In 1860, the freighting firm of Russell, Majors and Waddell established a system of carrying mail from Missouri and points east to California in the fastest possible time.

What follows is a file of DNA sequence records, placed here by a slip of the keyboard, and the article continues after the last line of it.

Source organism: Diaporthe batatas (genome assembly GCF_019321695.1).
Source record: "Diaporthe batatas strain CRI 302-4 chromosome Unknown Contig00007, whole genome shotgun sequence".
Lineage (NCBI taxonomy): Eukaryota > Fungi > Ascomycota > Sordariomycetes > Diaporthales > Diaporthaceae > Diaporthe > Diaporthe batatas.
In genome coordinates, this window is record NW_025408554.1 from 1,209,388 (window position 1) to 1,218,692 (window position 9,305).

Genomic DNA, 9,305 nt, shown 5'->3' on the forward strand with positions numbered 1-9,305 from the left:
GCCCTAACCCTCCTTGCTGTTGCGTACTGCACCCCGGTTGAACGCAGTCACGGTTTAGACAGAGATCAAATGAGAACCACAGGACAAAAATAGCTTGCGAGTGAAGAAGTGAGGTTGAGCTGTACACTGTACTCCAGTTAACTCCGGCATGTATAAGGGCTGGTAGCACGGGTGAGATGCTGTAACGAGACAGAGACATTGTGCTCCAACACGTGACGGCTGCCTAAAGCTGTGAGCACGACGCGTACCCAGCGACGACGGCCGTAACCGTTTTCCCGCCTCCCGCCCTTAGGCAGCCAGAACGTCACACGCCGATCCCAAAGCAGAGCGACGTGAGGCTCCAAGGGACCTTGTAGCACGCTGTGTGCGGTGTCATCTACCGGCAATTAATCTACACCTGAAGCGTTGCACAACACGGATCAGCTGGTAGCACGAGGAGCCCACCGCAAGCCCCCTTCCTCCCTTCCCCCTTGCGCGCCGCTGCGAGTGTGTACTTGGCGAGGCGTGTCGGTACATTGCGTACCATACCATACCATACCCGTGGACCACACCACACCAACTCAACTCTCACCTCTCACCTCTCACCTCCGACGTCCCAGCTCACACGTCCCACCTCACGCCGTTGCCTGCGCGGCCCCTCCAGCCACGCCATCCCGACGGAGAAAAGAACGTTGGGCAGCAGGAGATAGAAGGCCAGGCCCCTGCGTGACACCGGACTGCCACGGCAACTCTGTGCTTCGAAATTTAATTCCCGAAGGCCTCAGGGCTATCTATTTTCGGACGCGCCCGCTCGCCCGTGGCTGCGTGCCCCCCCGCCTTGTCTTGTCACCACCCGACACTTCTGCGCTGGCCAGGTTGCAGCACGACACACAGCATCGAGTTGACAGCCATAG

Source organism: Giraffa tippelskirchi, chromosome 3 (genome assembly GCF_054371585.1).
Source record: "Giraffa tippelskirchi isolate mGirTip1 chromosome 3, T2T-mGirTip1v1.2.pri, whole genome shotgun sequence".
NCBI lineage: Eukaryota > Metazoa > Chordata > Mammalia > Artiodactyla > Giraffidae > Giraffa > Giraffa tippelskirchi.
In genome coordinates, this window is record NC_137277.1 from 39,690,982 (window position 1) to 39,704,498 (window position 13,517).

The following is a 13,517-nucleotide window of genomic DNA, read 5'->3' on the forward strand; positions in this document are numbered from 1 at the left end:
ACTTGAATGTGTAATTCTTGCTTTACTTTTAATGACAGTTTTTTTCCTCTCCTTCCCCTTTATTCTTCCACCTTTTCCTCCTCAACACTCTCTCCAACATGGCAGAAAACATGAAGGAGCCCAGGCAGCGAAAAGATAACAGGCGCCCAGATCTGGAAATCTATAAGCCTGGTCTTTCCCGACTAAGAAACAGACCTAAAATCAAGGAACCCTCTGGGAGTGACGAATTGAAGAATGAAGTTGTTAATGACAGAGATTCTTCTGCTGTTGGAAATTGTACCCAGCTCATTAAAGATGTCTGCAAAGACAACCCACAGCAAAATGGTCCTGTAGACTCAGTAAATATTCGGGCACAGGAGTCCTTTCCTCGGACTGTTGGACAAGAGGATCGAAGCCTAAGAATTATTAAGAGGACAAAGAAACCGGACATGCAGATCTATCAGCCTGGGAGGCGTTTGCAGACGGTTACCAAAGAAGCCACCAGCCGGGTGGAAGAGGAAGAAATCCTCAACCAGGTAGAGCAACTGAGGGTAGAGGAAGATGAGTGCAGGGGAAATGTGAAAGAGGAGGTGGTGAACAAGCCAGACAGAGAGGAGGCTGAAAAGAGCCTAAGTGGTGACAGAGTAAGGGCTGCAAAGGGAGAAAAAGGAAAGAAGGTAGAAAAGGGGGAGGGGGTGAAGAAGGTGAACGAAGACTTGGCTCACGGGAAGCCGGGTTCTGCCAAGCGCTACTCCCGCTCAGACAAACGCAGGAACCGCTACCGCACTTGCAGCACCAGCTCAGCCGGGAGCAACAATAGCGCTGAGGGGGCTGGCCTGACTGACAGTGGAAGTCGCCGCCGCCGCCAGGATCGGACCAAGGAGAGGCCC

Known as the Pony Express, this system utilized riders on horseback to carry a pouch of mail successively from one station to another where they could change horses. After so many stations, the rider would be replaced by another, rest and then ride back the other direction with mail going from west to east. Beginning in St. Joseph, Missouri, the Pony Express route soon joined the Oregon Trail and reached the Platte River just east of Fort Kearny, Nebraska. It followed the Platte westward on the south side of the river (see “Pony Express” on NPS.gov).